The first day was typified by only sporadic fighting, as the British were left unprepared, taken by surprise, they at first responded to the emergency with investigatory patrols. The death toll therefore remained relatively small on that first day but the tally would inevitably grow. The first civilian causality is believed to have been a uniformed nurse by the name of Margaret Keogh. She was shot accidently by British troops during an engagement near the South Dublin Union Workhouse.

By Tuesday evening the British response became a more coordinated and determined operation, martial law was declared and command handed over to Brigadier-General Lowe. Lowe was unsure of the numbers involved in the uprising and his response was slow, careful but planned. Identified Rebel strongpoints were over the course of the next few days bombarded and frontal attacks became better coordinated. The Rebels were no less lacking in their determination and the death toll including that of civilians, climbed alarmingly.

During the course of the week British troops arrived from England to join reinforcements transferred from outside Dublin. This would eventually bring Lowe’s force to 16,000 men, the Rebel numbers are unlikely to have exceeded 1,500. Selected Rebel positions were bombarded by the patrol vessel ‘Helga’ on the River Liffey and as the weekend approached, the position of the Rebels had become untenable. The surrender which came on Saturday the 29th of April 1916 was perhaps inevitable.

The Easter Rebellion was by those within the British establishment regarded as a betrayal. An act of treason when the Empire itself was threatened, locked in a life and death struggle with other Imperial powers. The alternative perspective was to regard the war on the Western Front and elsewhere, as a waste of human life in a conflict devoid of meaning.

Sixteen surviving members of the Rising were tried and executed over the course of the coming weeks. This included all seven signatories of the Declaration of Independence and the younger brother of Patrick Pearse. Willie Pearse played only a minor role in the Rising and his execution has often been described as an act of British revenge.

This failure to recognise those involved in the Rising as prisoners of war, together with alleged British war crimes that included the shooting of non-combatants, such as the pacifist politician Francis Sheehy-Skeffington; did serious harm to the British position at home and abroad. Public opinion in Ireland itself, which originally was not universally supportive of the Rising, changed perceivably in the coming weeks.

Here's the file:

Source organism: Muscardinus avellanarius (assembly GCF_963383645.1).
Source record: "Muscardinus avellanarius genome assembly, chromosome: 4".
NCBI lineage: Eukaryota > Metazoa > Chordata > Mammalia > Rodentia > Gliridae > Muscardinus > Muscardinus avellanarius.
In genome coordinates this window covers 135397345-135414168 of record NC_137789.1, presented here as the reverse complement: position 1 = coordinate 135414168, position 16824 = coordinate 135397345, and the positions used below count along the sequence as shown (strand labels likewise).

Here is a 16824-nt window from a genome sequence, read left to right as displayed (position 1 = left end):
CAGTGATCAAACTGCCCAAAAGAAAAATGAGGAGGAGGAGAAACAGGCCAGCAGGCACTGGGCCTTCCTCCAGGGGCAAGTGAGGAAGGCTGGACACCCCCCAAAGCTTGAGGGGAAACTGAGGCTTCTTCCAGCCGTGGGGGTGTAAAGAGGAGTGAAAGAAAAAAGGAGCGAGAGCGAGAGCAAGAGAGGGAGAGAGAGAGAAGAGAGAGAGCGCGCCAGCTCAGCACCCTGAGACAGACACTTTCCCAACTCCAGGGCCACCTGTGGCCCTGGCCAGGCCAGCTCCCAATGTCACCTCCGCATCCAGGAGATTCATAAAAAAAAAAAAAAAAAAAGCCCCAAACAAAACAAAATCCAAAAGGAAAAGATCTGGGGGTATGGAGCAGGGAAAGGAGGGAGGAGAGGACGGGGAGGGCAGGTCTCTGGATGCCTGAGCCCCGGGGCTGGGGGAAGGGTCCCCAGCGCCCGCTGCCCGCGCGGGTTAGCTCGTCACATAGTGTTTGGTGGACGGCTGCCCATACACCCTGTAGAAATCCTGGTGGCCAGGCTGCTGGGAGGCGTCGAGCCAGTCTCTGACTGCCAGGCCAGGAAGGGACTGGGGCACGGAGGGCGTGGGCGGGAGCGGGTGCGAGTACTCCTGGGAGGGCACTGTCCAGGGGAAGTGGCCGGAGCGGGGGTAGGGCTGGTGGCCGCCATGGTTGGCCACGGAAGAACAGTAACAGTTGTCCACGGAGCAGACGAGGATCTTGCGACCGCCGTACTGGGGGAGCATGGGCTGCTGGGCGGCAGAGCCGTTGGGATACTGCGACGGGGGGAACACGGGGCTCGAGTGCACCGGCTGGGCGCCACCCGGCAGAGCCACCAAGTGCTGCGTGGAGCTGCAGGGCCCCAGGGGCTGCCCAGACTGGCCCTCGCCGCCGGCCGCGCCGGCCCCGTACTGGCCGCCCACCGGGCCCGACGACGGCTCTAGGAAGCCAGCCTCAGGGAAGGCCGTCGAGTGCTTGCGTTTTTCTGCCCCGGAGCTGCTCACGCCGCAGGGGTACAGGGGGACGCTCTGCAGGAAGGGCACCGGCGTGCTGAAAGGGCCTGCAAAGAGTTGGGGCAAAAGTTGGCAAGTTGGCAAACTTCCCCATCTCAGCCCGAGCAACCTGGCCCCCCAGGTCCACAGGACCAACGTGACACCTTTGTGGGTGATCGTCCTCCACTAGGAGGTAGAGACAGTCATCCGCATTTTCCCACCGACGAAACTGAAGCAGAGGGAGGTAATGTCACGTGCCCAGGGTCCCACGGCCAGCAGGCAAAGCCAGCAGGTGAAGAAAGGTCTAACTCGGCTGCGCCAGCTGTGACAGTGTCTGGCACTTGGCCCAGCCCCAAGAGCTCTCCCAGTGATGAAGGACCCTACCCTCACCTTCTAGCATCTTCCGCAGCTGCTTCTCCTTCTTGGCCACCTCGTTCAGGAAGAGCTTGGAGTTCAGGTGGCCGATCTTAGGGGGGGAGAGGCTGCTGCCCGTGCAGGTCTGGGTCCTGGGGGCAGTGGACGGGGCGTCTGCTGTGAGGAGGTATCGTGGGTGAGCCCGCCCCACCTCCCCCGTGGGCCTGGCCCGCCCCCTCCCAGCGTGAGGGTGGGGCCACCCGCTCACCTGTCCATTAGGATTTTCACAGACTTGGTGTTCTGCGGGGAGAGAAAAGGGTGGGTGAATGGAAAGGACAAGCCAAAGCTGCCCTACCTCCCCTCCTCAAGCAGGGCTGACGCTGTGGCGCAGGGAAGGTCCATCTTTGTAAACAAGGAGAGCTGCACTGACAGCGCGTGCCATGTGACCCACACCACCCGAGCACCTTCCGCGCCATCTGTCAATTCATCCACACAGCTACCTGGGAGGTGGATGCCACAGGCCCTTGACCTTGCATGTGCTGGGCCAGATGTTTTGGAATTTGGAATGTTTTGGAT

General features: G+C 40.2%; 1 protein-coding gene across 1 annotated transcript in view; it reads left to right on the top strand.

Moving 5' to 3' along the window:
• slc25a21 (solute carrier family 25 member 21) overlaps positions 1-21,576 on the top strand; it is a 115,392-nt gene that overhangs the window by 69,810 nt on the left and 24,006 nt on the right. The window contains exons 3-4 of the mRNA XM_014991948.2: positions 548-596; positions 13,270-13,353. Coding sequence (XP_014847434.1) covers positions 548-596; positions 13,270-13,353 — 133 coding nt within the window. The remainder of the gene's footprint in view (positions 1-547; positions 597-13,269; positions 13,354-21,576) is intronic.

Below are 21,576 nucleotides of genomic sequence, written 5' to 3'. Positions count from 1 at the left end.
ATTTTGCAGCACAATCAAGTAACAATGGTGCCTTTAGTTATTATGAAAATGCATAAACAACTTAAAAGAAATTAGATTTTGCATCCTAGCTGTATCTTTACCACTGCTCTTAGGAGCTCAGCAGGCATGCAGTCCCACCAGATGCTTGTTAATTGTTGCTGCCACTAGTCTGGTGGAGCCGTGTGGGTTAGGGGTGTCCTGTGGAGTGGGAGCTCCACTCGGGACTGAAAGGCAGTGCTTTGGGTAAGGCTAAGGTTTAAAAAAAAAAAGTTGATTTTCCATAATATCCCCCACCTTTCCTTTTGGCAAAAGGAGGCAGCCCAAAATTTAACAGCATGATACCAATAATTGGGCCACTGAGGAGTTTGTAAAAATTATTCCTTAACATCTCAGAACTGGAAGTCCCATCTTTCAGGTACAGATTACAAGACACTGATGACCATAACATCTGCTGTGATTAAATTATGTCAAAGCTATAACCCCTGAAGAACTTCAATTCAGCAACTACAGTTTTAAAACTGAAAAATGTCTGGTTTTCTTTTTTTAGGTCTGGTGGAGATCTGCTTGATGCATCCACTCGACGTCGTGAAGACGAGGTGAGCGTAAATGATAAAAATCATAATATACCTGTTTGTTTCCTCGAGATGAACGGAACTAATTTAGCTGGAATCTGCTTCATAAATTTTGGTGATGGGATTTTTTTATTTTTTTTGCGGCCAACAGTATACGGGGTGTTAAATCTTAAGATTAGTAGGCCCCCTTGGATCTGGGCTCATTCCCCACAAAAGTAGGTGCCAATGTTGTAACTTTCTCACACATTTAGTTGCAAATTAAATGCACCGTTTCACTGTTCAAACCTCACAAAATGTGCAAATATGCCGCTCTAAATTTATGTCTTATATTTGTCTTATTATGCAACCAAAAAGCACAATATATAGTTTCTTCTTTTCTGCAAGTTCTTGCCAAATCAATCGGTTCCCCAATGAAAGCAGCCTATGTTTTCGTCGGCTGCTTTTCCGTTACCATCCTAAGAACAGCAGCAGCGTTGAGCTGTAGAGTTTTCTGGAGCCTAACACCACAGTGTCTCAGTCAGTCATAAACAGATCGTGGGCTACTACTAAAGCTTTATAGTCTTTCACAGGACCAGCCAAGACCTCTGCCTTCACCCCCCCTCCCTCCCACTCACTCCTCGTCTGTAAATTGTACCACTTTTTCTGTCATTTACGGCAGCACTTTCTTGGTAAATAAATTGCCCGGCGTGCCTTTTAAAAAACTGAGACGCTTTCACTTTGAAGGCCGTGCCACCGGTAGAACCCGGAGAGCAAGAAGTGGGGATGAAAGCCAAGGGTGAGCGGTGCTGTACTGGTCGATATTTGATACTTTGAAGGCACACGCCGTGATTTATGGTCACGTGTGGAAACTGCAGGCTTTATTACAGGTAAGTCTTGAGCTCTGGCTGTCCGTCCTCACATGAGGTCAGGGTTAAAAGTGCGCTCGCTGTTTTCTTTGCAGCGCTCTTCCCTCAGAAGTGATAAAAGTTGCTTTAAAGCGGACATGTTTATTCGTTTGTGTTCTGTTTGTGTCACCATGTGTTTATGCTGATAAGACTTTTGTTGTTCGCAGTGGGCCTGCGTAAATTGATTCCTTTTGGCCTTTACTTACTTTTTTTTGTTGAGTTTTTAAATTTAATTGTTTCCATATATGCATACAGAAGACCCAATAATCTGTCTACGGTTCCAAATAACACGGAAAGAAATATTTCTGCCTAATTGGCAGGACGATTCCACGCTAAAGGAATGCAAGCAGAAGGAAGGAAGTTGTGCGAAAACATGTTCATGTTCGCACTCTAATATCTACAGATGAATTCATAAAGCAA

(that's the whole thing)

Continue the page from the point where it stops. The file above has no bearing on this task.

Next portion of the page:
This perceived heavy handling of the aftermath of the Rising by the British authorities, resulted in a swing towards support for an independent Ireland and a radicalisation of Irish youth. These and other factors that brought about an ever increasing anti-British feeling, would eventually lead to the Irish War of Independence.

The Easter Rising was a declaration of the right to self-determination by a nation and its people. Today when we see the discussion of International Trade Agreements and the future of the European Union, that principle is as relevant today as it was in 1916.

Prior to the Easter Rising, the Irish people had made numerous sacrifices for their nation. The Rising, the following War of Independence and the resulting Civil War, would see many, many more. The Emerald Ireland had been awash in blood for centuries and would be for years to come.

The sacrifice of those who fought in the Rising, were executed later and those that would die in the future wars, is a tangible part of Irish culture today. To understand Irish spirituality, one need only look at how the people of Ireland view their past. It is in folklore, myth and legend, that the Irish Gods and Saints are remembered, venerated and celebrated.

Yet equally an intrinsic part of Irish culture, is an awareness of the ‘Ancestors’ in blood and in spirit. From the ancient monuments of Ireland’s Iron Age past to the wars of the twentieth century, the people of today remember the people of the past. The Seven who signed the Declaration of Independence, those nine others that were executed with them and those that died in the Rising, have joined the ‘Ancestors’ and today hold a place of special veneration for the modern Irish Nation. There are many nations that could learn from Ireland, how to stand with pride with one eye on the past and another on the future.


Yet each man kills the thing he loves,
By each let this be heard,
Some do it with a bitter look,
Some with a flattering word,
The coward does it with a kiss,
The brave man with a sword!

Some kill their love when they are young,
And some when they are old;
Some strangle with the hands of Lust,
Some with the hands of Gold:
The kindest use a knife, because
The dead so soon grow cold.

Some love too little, some too long,
Some sell, and others buy;
Some do the deed with many tears,
And some without a sigh:
For each man kills the thing he loves,
Yet each man does not die.